Process function

Infinitesimal changes in a process function X are often indicated by $\delta X$ to distinguish them from infinitesimal changes in a state function Y which is written $dY$ . The quantity $dY$ is an exact differential, while $\delta X$ is not, it is an inexact differential. Infinitesimal changes in a process function may be integrated, but the integral between two states depends on the particular path taken between the two states, whereas the integral of a state function is simply the difference of the state functions at the two points, independent of the path taken.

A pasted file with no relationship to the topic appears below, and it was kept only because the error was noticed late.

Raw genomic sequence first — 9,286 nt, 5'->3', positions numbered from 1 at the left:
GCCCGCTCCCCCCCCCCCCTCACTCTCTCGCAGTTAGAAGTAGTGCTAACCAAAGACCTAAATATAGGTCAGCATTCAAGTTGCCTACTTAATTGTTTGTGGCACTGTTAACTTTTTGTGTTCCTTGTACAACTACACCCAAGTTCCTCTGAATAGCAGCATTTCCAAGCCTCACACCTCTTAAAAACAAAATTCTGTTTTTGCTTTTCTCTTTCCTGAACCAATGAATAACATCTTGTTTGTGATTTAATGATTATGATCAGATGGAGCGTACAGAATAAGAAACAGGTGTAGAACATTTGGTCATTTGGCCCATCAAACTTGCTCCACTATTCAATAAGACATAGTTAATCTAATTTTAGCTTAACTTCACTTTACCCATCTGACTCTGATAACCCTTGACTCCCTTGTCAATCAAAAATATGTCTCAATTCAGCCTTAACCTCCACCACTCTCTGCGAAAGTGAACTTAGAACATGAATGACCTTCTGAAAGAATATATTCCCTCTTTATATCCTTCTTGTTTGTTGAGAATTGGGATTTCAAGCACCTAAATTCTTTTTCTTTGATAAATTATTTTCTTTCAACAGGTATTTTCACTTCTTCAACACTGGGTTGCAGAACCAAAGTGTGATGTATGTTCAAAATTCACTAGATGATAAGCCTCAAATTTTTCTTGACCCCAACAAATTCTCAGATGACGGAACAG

In general, a process function X may be either holonomic or non-holonomic. For a holonomic process function, an auxiliary state function (or integrating factor) $\lambda$ may be defined such that $Y=\lambda X$ is a state function. For a non-holonomic process function, no such function may be defined. In other words, for a holonomic process function, $\lambda$ may be defined such that $dY=\lambda \delta X$ is an exact differential. For example, thermodynamic work is a holonomic process function since the integrating factor $\lambda =1/p$ (where p is pressure) will yield exact differential of the volume state function $dV=\delta W/p$ . The second law of thermodynamics as stated by Carathéodory essentially amounts to the statement that heat is a holonomic process function since the integrating factor $\lambda =1/T$ (where T is temperature) will yield the exact differential of an entropy state function $dS=\delta Q/T$ .